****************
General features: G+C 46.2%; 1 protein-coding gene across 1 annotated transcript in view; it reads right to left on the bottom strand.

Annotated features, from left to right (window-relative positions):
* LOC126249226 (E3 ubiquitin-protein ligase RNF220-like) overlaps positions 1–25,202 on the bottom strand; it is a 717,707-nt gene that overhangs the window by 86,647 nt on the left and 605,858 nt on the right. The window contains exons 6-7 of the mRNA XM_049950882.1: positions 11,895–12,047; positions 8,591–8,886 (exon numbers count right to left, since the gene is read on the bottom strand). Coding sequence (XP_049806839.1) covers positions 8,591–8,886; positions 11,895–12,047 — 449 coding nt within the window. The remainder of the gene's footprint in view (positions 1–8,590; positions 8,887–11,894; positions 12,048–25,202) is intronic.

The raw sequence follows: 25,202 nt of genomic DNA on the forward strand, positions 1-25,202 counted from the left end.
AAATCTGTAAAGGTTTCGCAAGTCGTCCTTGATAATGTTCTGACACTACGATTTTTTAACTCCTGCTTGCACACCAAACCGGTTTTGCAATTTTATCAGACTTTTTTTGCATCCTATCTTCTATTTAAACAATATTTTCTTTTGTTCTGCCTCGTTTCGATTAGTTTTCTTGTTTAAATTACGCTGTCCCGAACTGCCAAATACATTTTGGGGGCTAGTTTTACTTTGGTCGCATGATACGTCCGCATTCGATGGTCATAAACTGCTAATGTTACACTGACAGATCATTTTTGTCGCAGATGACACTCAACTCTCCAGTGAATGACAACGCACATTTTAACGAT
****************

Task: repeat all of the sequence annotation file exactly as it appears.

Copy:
General features: G+C 46.2%; 1 protein-coding gene across 1 annotated transcript in view; it reads right to left on the bottom strand.

Annotated features, from left to right (window-relative positions):
* LOC126249226 (E3 ubiquitin-protein ligase RNF220-like) overlaps positions 1–25,202 on the bottom strand; it is a 717,707-nt gene that overhangs the window by 86,647 nt on the left and 605,858 nt on the right. The window contains exons 6-7 of the mRNA XM_049950882.1: positions 11,895–12,047; positions 8,591–8,886 (exon numbers count right to left, since the gene is read on the bottom strand). Coding sequence (XP_049806839.1) covers positions 8,591–8,886; positions 11,895–12,047 — 449 coding nt within the window. The remainder of the gene's footprint in view (positions 1–8,590; positions 8,887–11,894; positions 12,048–25,202) is intronic.

The raw sequence follows: 25,202 nt of genomic DNA on the forward strand, positions 1-25,202 counted from the left end.
AAATCTGTAAAGGTTTCGCAAGTCGTCCTTGATAATGTTCTGACACTACGATTTTTTAACTCCTGCTTGCACACCAAACCGGTTTTGCAATTTTATCAGACTTTTTTTGCATCCTATCTTCTATTTAAACAATATTTTCTTTTGTTCTGCCTCGTTTCGATTAGTTTTCTTGTTTAAATTACGCTGTCCCGAACTGCCAAATACATTTTGGGGGCTAGTTTTACTTTGGTCGCATGATACGTCCGCATTCGATGGTCATAAACTGCTAATGTTACACTGACAGATCATTTTTGTCGCAGATGACACTCAACTCTCCAGTGAATGACAACGCACATTTTAACGAT